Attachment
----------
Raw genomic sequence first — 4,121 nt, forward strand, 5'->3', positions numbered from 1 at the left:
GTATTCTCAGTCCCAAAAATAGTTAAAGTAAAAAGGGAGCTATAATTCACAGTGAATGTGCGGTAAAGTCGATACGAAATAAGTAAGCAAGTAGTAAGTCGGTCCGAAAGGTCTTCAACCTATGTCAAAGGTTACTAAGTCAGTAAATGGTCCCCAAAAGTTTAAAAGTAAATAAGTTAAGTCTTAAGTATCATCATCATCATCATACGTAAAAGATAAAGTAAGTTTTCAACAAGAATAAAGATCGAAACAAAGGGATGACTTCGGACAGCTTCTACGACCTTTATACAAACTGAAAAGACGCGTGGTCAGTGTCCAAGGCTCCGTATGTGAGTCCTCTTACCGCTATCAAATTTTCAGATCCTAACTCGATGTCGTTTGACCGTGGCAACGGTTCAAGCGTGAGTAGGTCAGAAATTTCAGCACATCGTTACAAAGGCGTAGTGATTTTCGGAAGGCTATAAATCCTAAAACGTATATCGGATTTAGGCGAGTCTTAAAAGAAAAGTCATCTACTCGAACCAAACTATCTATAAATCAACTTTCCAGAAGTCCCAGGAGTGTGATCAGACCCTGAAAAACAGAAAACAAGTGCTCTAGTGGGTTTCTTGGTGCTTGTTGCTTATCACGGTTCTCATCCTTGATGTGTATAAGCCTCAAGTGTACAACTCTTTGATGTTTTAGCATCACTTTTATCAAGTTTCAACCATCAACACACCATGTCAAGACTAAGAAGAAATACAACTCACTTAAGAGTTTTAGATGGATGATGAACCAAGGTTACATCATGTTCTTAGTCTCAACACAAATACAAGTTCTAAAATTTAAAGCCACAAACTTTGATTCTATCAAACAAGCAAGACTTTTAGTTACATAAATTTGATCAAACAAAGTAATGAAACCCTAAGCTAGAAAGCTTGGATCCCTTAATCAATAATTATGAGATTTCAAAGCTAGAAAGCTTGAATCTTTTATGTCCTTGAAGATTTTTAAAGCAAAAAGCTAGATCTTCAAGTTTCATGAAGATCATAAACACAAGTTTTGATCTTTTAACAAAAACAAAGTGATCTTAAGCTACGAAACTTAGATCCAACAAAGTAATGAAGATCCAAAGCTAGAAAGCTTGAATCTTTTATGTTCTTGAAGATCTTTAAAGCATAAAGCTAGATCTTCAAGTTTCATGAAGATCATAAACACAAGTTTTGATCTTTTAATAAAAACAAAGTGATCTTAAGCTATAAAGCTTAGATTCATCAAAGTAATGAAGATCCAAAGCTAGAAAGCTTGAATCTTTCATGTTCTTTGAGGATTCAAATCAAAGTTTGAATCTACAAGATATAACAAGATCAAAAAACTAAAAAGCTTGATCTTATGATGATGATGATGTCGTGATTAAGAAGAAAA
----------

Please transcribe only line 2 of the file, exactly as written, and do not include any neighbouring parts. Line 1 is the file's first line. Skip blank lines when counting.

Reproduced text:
GTATTCTCAGTCCCAAAAATAGTTAAAGTAAAAAGGGAGCTATAATTCACAGTGAATGTGCGGTAAAGTCGATACGAAATAAGTAAGCAAGTAGTAAGTCGGTCCGAAAGGTCTTCAACCTATGTCAAAGGTTACTAAGTCAGTAAATGGTCCCCAAAAGTTTAAAAGTAAATAAGTTAAGTCTTAAGTATCATCATCATCATCATACGTAAAAGATAAAGTAAGTTTTCAACAAGAATAAAGATCGAAACAAAGGGATGACTTCGGACAGCTTCTACGACCTTTATACAAACTGAAAAGACGCGTGGTCAGTGTCCAAGGCTCCGTATGTGAGTCCTCTTACCGCTATCAAATTTTCAGATCCTAACTCGATGTCGTTTGACCGTGGCAACGGTTCAAGCGTGAGTAGGTCAGAAATTTCAGCACATCGTTACAAAGGCGTAGTGATTTTCGGAAGGCTATAAATCCTAAAACGTATATCGGATTTAGGCGAGTCTTAAAAGAAAAGTCATCTACTCGAACCAAACTATCTATAAATCAACTTTCCAGAAGTCCCAGGAGTGTGATCAGACCCTGAAAAACAGAAAACAAGTGCTCTAGTGGGTTTCTTGGTGCTTGTTGCTTATCACGGTTCTCATCCTTGATGTGTATAAGCCTCAAGTGTACAACTCTTTGATGTTTTAGCATCACTTTTATCAAGTTTCAACCATCAACACACCATGTCAAGACTAAGAAGAAATACAACTCACTTAAGAGTTTTAGATGGATGATGAACCAAGGTTACATCATGTTCTTAGTCTCAACACAAATACAAGTTCTAAAATTTAAAGCCACAAACTTTGATTCTATCAAACAAGCAAGACTTTTAGTTACATAAATTTGATCAAACAAAGTAATGAAACCCTAAGCTAGAAAGCTTGGATCCCTTAATCAATAATTATGAGATTTCAAAGCTAGAAAGCTTGAATCTTTTATGTCCTTGAAGATTTTTAAAGCAAAAAGCTAGATCTTCAAGTTTCATGAAGATCATAAACACAAGTTTTGATCTTTTAACAAAAACAAAGTGATCTTAAGCTACGAAACTTAGATCCAACAAAGTAATGAAGATCCAAAGCTAGAAAGCTTGAATCTTTTATGTTCTTGAAGATCTTTAAAGCATAAAGCTAGATCTTCAAGTTTCATGAAGATCATAAACACAAGTTTTGATCTTTTAATAAAAACAAAGTGATCTTAAGCTATAAAGCTTAGATTCATCAAAGTAATGAAGATCCAAAGCTAGAAAGCTTGAATCTTTCATGTTCTTTGAGGATTCAAATCAAAGTTTGAATCTACAAGATATAACAAGATCAAAAAACTAAAAAGCTTGATCTTATGATGATGATGATGTCGTGATTAAGAAGAAAA